A Look At The Unlikely Billionaire’s 30-Year History With Forbes
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The singer opened his doors to Forbes in the early days of Margaritaville. He landed among the world’s richest people in 2023.
The first time Forbes sat with Jimmy Buffett, business was booming. He’d made the magazine’s list of the world’s top-earning entertainers for the third straight year thanks to his legendary live shows that were a staple of the summer concert scene.
He had a few hit songs, a best-selling novel, was working on a Broadway play and had begun to see the early days’ success with the t-shirt shop turned restaurant chain he named after his biggest hit, “Margaritaville.”
It was in 1995, at his home in West Palm Beach, Florida. His two young children splashed naked in the pool under the watchful eye of Donna “Sunshine” Smith, a long-time Buffett friend who also bore the title of the fledgling Margaritaville empire’s “keeper of the mist.”
She greeted me warmly and from the pool directed me to the kitchen, a bright, breezy open room where I found the pirate poet hunched over a keyboard, fiddling with a CD machine and some scattered pages of sheet music. There were not melodic strains, no catchy hooks, just a staccato burst of labored notes as his fingers punched at the keys. The country-pop icon had decided it was time to try learning how to play music.
“I picked up the guitar in college to meet girls,” Buffett said, as he grabbed an apple from a basket on the counter for himself and tossed another my way. He was nearing 50, and starting to wonder just how much longer he could maintain the grueling tour schedule that had led Forbes to his door. “I don’t really know how the record business works, nor do I care to.”
Already a cultural icon for an army of “Parrot Head” fans, Buffett, who died of skin cancer late Friday at age 76, was as unassuming, unguarded and unpretentious as his public persona. He lived up to his brand — as he did until the end of his life – a mix of the artist’s temperament and a slacker’s persona with the singular focus of an entrepreneur that ultimately earned him that most elusive of accolades: entertainer billionaire.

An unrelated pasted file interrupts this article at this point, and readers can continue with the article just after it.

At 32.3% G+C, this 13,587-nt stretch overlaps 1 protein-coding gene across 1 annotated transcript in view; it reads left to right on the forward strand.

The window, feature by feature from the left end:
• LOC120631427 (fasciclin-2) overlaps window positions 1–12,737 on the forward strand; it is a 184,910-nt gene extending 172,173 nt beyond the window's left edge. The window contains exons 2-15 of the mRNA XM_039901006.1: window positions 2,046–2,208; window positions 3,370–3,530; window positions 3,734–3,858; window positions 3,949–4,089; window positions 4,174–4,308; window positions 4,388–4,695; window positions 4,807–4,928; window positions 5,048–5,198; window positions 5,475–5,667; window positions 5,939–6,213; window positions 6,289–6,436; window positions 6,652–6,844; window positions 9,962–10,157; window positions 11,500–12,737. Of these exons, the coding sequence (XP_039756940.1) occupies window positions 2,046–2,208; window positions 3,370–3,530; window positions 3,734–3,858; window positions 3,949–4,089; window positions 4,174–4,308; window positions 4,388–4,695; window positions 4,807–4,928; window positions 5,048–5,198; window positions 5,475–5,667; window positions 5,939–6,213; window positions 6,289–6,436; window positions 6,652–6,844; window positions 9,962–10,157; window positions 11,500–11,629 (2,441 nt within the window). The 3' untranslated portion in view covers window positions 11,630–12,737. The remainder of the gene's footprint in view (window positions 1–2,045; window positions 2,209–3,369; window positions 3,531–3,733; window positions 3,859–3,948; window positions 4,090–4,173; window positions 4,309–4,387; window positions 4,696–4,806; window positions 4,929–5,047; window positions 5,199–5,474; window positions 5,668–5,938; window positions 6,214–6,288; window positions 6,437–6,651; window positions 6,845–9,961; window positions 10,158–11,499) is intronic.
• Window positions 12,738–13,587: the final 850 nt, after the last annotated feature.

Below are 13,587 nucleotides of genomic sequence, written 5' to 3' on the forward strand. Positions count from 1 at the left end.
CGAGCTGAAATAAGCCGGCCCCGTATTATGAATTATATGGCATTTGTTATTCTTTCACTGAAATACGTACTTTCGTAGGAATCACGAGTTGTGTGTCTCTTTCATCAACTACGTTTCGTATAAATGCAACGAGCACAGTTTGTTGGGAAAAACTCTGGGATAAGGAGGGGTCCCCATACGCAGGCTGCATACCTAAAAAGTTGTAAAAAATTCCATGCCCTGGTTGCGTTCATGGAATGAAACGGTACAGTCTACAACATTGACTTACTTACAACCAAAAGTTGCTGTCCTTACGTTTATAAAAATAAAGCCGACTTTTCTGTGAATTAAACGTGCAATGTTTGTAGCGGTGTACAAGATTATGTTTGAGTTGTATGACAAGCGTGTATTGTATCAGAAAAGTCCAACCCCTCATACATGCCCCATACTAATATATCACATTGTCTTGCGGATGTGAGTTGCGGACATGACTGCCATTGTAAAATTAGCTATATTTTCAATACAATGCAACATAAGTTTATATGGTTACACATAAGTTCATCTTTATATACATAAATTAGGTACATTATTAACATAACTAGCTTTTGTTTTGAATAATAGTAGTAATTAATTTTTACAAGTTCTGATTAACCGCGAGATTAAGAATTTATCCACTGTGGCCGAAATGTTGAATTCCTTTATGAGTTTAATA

In an era that has made turning lifestyle into fortune a fixture of pop culture, Jimmy Buffett’s story has a lot to offer anyone who aims to rise above the din and break out on their own terms.
“I knew Margaritaville was a hit, but there are lots of hit records,” Buffett said. “They knew before I did that it was an annuity, it was not just a song. It took me awhile to figure that out. Jimmy Buffett Burgers were popping up everywhere,” Buffett said of his early efforts to build the Margaritaville brand. “The lawyers and the business men, they wanted me to fight every one of them and I just thought I got better things to do with my time.”
Taking the advice of his friend (no relation) and longtime advisor, Warren Buffett, he left the mom-and-pop knock offs alone and focused on the ones who could really affect him financially. So when a California corporation claimed a copyright on the name and tried to build a global empire on it, he fought – and won – the right to control it.
It was, by then, vintage Buffett. In the 1980s, when MTV snubbed him and radio ignored him, he found a way to get airtime through the back door by muscling in on a sponsorship deal the band Chicago was considering with Corona Beer.
“I looked at my peers – the Bonnie Raitts, the Van Morrisons – and realized the singer-songwriter went out and new wave came in. I thought well Bonnie got dropped from a label, Van got dropped….people were dropping like flies. Our time was basically over and it was a new kind of music and that’s what rock and roll is all about.”
His manager at the time, Howard Kaufman, was also managing Chicago, and Buffett talked him into delaying the Chicago deal to give him a chance to pitch.
“We were looking for sponsorship at the time, they were looking for awareness and I was looking to defray my costs,” Buffett said. “At the time I couldn’t get airplay on the radio so I said ‘look, let’s do this, you need commercials and I need to get on the radio, so we’ll buy time, we’ll make my songs the commercials. They gotta play them if they’re paying them! I never thought about it, it just solved the problem at the time. I never wanted to sell. I just thought I deserved to be on the radio as much as everybody else.”
And when executives at Walt Disney
It wasn’t until December 2022 when Forbes chatted with him a second time, to talk to him about DJ Kygo, the tropical-themed musician he discovered through his son, Cameron, and who was inspiration for Kygo’s fledgling island-themed music and lifestyle business.
Buffett put $50,000 into the business and began acting as an adviser to the next generation of beach-culture profiteers. “I loved what they were doing with festivals and I love that I’m doing that for him, going back into my history and knowing what I could get the most out of by putting the hard work in.” He added: “Warren said Margaritaville was like Coke. It makes everybody happy.”
In April 2023, the “other” Buffett landed on the Forbes World’s Billionaires ranking with a net worth of $1 billion.
“It all started because I didn’t know if I was still going to be a viable act. I didn’t realize until later that I’d put my thumb on the generic pulse of people who associated that lifestyle with that song.”
With additional reporting by Jemima McEvoy.
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